Under terms of the deal, South Koreans will manufacture components for the F-15’s wings and front fuselages. While Boeing workers in St. Louis will still perform the aircraft’s final assembly, it is estimated this ‘offset’ component will create as many as 30,000 new aerospace jobs… in South Korea.

“Offset deals like this are a kiss of death for communities in this country that built this industry and rely on aerospace jobs for taxes, stability and growth,” said Dick Schneider, IAM Aerospace coordinator.

Taking the offset givaway to even greater heights, Boeing also agreed that South Korean workers will build the same components for future F-15 contracts Boeing signs with other foreign buyers. “This is not global trade,” said Schneider. “This is global treason.

“Our members deserve better, our communities deserve better and our nation deserves better from these runaway corporations that are selling our jobs and our national security in the name of greed.”

Senate Passes Fast Track Bill
With a touch of lip gloss and some artful eye shadow, the Senate adopted a renamed Fast Track trade pact that does little to save U.S. jobs or protect the nation’s rapidly eroding industrial base.

Differences between the Senate bill and the House version must be worked out in conference. The Senate version contains a scattering of worker-friendly provisions that face tough sledding before House conferees.  The Senate version includes a provision that allows Congress to amend any future trade bill that weakens U.S. anti-dumping laws. President Bush threatened a veto if that measure stays in the bill.

Also, the trade proposal extends certain provisions to help workers displaced by the swelling import tide, including some cosmetic changes for limited health insurance benefits. Forty-one Republicans, 24 Democrats and one independent voted for the Senate proposal. Five Republicans joined 25 Democrats in opposition.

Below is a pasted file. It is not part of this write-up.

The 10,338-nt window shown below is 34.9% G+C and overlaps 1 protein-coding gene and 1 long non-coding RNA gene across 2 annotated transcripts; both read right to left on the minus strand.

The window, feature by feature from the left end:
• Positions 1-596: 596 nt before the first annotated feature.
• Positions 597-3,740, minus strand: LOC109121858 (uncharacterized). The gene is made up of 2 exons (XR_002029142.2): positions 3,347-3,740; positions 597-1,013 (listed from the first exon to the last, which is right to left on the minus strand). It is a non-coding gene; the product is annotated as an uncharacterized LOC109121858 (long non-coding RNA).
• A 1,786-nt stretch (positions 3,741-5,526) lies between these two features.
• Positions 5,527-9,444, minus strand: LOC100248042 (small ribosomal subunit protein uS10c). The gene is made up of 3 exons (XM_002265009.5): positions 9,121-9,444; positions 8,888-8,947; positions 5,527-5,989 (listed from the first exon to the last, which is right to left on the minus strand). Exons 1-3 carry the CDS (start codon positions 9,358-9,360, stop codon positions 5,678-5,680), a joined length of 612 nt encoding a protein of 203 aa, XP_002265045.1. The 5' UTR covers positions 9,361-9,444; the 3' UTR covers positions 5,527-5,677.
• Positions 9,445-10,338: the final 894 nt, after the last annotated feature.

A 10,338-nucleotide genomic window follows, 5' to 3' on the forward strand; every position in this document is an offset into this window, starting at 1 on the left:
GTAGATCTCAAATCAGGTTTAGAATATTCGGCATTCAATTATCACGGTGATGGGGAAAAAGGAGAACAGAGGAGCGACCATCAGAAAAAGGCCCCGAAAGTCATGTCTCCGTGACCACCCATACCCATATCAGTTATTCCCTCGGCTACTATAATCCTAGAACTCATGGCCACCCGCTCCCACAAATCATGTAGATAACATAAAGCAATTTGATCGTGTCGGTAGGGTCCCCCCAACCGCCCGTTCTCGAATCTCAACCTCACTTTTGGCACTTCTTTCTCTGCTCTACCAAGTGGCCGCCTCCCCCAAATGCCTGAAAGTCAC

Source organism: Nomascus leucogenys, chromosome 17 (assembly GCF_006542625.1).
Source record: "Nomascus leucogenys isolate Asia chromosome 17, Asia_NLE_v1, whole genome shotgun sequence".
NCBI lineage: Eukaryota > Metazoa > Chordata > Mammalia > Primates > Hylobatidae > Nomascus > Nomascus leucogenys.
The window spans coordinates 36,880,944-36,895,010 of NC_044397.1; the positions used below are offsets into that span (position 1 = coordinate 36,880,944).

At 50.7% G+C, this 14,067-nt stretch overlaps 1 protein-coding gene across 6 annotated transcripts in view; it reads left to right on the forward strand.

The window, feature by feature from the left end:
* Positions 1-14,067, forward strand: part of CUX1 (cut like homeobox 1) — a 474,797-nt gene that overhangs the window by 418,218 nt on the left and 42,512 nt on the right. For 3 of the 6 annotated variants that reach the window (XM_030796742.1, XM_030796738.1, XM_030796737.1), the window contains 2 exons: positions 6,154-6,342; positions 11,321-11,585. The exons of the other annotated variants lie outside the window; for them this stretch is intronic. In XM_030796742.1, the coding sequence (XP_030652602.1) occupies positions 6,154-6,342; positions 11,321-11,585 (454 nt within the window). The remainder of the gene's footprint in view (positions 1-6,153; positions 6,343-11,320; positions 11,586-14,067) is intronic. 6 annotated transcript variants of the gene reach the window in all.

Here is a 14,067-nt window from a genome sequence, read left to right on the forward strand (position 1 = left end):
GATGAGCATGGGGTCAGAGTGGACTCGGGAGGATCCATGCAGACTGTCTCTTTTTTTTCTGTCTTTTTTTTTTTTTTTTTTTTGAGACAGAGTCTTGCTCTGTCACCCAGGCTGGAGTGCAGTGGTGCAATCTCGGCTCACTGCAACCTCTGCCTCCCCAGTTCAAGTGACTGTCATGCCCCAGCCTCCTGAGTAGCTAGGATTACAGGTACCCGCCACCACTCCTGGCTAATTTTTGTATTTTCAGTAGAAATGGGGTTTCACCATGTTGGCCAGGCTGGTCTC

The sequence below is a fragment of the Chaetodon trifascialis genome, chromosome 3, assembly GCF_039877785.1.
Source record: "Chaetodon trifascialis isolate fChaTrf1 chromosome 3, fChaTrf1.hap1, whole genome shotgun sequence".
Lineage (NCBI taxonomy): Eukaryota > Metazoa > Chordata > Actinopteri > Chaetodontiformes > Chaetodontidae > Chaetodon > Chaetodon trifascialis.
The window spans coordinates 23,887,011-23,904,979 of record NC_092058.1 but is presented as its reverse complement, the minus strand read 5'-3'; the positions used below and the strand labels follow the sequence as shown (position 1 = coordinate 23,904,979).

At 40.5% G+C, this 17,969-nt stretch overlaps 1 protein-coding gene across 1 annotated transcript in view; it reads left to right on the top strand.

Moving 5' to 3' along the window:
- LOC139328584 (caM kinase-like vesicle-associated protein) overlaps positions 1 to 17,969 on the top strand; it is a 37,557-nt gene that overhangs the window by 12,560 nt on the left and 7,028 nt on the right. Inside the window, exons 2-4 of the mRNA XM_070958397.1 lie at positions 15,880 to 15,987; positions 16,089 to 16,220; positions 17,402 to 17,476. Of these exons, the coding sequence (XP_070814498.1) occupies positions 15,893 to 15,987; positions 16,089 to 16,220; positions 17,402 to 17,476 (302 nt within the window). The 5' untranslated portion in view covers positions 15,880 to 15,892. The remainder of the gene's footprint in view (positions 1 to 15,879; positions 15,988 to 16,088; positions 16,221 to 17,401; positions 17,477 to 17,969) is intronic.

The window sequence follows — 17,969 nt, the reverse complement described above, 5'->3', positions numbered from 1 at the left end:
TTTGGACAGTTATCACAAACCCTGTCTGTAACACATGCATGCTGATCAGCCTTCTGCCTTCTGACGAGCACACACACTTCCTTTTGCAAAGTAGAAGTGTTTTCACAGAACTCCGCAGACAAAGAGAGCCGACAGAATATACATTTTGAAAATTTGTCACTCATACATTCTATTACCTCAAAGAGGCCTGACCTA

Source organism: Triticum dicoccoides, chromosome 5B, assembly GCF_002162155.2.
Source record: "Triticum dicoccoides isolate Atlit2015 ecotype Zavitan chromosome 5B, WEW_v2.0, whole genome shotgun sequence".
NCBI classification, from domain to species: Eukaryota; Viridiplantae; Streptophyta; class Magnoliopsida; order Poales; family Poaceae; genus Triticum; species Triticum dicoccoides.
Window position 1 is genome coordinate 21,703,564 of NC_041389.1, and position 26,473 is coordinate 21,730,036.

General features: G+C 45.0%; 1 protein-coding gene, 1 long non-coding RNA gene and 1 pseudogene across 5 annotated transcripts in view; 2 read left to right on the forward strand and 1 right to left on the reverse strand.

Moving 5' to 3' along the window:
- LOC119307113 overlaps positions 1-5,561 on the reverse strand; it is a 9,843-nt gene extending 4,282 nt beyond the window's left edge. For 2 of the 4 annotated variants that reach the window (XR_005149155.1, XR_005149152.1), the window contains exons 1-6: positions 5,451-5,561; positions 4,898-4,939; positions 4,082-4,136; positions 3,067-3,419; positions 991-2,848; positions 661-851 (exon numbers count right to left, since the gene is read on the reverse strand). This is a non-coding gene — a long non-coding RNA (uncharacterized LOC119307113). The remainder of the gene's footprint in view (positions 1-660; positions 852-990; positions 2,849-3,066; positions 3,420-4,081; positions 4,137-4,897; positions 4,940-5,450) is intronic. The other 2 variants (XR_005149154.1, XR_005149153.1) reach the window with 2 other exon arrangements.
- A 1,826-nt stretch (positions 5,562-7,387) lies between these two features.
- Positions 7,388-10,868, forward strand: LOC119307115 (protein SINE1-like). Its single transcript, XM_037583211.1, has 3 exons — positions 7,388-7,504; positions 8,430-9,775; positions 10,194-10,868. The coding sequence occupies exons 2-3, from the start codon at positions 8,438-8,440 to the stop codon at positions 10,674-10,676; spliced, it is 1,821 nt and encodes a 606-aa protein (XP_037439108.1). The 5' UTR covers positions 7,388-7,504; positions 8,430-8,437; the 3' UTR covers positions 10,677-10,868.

The House version passed by a single vote. Fast Track, now called “Trade Promotion Authority,” bars Congress from amending any trade agreements negotiated by the president. It may only approve or disapprove the entire package.

Back Pay Win: from left, IAM-NFFE Local 225 Vice President Rudranatrh Talukdar, MD; President Robert Redding, and Chief
Steward Harjinder Virdee, MD.

IAM-NFFE Wins $203,797 Back Pay Award
IAM-NFFE Local 225 won a judgment against the Department of Veterans Affairs (VA) for $203,797 in back pay for underpaying minority physicians at the VA Medical Center in Fargo, ND. The Labor Department’s Wage and Hour Division conducted an onsite investigation and found numerous violations, including a pay gap of about $23,000 between minorities and non-minorities in similar jobs. The physicians involved in the settlement are H1-B employees, which means they are not U.S. citizens but have visas to work in the U.S.

The VA, which lost three previous appeals, is appealing the latest decision, too. “They are arguing that they are a federal agency, not an employer,” said Local 225 President, Robert Redding “I have always felt that equal work deserves equal pay. The differences in treatment of minority employees, particularly physicians, at this Veterans Hospital are astounding and not limited to pay inequities.”